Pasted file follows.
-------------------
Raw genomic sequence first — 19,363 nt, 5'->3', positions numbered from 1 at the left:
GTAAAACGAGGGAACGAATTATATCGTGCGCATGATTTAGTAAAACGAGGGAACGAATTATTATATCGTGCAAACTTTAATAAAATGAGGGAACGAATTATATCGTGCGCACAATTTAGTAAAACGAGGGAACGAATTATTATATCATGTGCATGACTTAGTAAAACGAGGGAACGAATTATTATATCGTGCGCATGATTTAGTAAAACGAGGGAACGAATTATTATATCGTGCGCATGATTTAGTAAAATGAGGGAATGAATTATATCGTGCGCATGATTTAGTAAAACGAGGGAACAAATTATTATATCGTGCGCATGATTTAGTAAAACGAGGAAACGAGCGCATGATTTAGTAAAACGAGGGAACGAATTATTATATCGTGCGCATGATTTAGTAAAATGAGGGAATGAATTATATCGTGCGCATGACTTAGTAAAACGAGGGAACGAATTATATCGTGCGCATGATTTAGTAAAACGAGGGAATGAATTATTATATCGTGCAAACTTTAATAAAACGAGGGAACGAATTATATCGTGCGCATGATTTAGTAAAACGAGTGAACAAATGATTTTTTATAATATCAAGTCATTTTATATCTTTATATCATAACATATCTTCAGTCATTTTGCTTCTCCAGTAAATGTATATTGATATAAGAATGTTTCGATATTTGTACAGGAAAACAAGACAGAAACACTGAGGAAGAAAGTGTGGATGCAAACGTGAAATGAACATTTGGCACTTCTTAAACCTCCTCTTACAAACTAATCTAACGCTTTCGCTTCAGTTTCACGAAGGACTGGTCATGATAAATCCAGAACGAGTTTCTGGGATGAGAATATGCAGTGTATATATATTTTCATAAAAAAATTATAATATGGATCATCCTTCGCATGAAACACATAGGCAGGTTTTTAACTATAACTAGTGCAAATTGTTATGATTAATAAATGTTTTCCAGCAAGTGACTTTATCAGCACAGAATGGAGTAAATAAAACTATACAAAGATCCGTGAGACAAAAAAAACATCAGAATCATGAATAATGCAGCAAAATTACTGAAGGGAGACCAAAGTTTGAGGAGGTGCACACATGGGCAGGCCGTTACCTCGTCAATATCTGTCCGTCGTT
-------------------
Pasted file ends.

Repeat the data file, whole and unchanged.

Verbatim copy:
Raw genomic sequence first — 19,363 nt, 5'->3', positions numbered from 1 at the left:
GTAAAACGAGGGAACGAATTATATCGTGCGCATGATTTAGTAAAACGAGGGAACGAATTATTATATCGTGCAAACTTTAATAAAATGAGGGAACGAATTATATCGTGCGCACAATTTAGTAAAACGAGGGAACGAATTATTATATCATGTGCATGACTTAGTAAAACGAGGGAACGAATTATTATATCGTGCGCATGATTTAGTAAAACGAGGGAACGAATTATTATATCGTGCGCATGATTTAGTAAAATGAGGGAATGAATTATATCGTGCGCATGATTTAGTAAAACGAGGGAACAAATTATTATATCGTGCGCATGATTTAGTAAAACGAGGAAACGAGCGCATGATTTAGTAAAACGAGGGAACGAATTATTATATCGTGCGCATGATTTAGTAAAATGAGGGAATGAATTATATCGTGCGCATGACTTAGTAAAACGAGGGAACGAATTATATCGTGCGCATGATTTAGTAAAACGAGGGAATGAATTATTATATCGTGCAAACTTTAATAAAACGAGGGAACGAATTATATCGTGCGCATGATTTAGTAAAACGAGTGAACAAATGATTTTTTATAATATCAAGTCATTTTATATCTTTATATCATAACATATCTTCAGTCATTTTGCTTCTCCAGTAAATGTATATTGATATAAGAATGTTTCGATATTTGTACAGGAAAACAAGACAGAAACACTGAGGAAGAAAGTGTGGATGCAAACGTGAAATGAACATTTGGCACTTCTTAAACCTCCTCTTACAAACTAATCTAACGCTTTCGCTTCAGTTTCACGAAGGACTGGTCATGATAAATCCAGAACGAGTTTCTGGGATGAGAATATGCAGTGTATATATATTTTCATAAAAAAATTATAATATGGATCATCCTTCGCATGAAACACATAGGCAGGTTTTTAACTATAACTAGTGCAAATTGTTATGATTAATAAATGTTTTCCAGCAAGTGACTTTATCAGCACAGAATGGAGTAAATAAAACTATACAAAGATCCGTGAGACAAAAAAAACATCAGAATCATGAATAATGCAGCAAAATTACTGAAGGGAGACCAAAGTTTGAGGAGGTGCACACATGGGCAGGCCGTTACCTCGTCAATATCTGTCCGTCGTT